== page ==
Fishing company to pay $122,252 for breaches in NZ Waters
27 July 2017
Fishing company to pay $122,252 for breaches in New Zealand waters
A Japanese fishing company must pay $122,252 for breaching employment law while in New Zealand’s exclusive economic zone (EEZ), following a Labour Inspectorate investigation.
Ikeda Suisan Company Limited was penalised $40,000 by the Employment Relations Authority (ERA), having already paid arrears of $82,252 to the 16 Indonesians employed on board the Hoshin Maru 77.
“The Labour Inspectorate has zero tolerance for any employers who fail to meet the clear standards set out in New Zealand employment law while fishing in our EEZ,” says Labour Inspectorate national manager Stu Lumsden.
“The Inspectorate takes these breaches very seriously as these employees were in a vulnerable position, with it being unlikely they would’ve been aware of their rights and entitlements.”
The Hoshin Maru 77 spent 50 days in New Zealand’s EEZ between 30 April and 23 June 2015, during which time they were visited by a Ministry of Primary Industries (MPI) observer.
The MPI observer saw the hours they had recorded the crew as working were significantly longer than what was being recorded by the six Japanese officers on board, passing on their concerns to the Labour Inspectorate.
An investigation was launched by the Labour Inspectorate which found that during the 50 days the Hoshin Maru 77 was in New Zealand waters, 5,200 of the workers hours went unrecorded.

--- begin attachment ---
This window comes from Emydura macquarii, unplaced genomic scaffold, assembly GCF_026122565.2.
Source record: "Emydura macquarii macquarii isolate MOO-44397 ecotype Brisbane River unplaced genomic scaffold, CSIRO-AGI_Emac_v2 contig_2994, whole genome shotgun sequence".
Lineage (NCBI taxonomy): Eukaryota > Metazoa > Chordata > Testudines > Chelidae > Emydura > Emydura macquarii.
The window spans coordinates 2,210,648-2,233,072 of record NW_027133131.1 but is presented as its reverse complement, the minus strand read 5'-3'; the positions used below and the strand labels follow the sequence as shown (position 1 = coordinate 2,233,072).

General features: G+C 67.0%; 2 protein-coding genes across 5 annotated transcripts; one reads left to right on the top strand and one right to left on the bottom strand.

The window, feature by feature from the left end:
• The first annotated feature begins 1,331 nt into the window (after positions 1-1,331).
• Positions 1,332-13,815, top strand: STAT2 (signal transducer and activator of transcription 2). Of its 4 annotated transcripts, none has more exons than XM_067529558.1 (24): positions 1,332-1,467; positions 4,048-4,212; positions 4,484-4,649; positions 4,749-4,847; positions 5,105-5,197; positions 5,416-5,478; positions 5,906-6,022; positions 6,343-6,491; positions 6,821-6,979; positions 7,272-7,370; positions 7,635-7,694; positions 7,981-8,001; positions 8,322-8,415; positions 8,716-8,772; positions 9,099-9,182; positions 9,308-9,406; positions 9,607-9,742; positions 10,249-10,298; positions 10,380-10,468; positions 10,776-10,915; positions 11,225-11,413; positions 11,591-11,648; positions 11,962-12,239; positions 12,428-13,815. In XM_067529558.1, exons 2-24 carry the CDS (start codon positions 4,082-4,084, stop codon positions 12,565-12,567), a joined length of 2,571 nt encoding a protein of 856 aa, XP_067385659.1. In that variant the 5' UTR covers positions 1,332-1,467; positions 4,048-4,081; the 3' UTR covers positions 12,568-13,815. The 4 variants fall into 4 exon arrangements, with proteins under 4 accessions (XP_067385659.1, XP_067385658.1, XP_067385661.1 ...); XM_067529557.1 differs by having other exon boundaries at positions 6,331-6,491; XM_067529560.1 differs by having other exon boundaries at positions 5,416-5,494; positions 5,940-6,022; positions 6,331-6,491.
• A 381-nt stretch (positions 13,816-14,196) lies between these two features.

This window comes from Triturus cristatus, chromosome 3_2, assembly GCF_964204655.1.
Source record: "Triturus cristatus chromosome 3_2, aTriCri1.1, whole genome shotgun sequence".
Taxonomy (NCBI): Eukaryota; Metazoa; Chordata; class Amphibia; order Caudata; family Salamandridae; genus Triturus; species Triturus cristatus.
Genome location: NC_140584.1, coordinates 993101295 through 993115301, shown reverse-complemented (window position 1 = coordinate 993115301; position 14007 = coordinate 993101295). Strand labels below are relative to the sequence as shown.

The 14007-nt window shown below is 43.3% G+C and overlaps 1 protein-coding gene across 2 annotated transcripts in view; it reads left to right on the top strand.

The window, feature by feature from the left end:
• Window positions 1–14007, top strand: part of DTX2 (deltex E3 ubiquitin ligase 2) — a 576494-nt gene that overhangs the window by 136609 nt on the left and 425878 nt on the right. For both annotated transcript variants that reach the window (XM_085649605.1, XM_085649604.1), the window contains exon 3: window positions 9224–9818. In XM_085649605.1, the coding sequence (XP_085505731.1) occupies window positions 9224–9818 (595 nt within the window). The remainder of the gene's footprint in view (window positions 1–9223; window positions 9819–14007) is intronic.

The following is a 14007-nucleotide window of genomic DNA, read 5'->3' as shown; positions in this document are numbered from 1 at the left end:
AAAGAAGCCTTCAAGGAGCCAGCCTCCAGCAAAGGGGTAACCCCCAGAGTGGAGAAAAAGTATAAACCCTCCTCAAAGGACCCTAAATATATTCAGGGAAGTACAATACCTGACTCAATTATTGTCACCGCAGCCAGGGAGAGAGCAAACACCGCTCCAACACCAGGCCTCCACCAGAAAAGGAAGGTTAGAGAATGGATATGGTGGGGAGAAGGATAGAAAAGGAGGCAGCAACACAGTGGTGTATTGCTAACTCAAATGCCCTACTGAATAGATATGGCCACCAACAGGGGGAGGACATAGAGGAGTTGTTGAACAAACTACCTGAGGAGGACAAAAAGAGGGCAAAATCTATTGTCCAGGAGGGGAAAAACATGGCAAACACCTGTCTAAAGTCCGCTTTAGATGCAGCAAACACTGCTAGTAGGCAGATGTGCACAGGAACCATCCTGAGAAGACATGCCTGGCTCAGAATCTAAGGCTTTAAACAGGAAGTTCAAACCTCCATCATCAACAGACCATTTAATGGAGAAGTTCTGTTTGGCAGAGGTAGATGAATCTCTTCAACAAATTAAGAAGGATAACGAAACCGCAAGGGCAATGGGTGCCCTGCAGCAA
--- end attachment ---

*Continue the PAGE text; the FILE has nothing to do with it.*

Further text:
“These are clear breaches of the employer’s obligation to keep accurate time and wage records, and pay minimum wage for every hour worked,” says Mr Lumsden.
“What this meant in practice was that on average, these 16 Indonesian employees were only being paid for half the hours they actually worked.
“While we are pleased this employer has since paid back the arrears to the workers, the exploitative nature of these breaches is disappointing.”
It was observed that while the 16 Indonesian employees did not receive their entitlements, these same breaches did not extend to the six Japanese officers on board.
MBIE encourages anyone concerned about their employment situation, or the situation of someone they know, to call 0800 20 90 20 where they can report their concerns in a safe environment.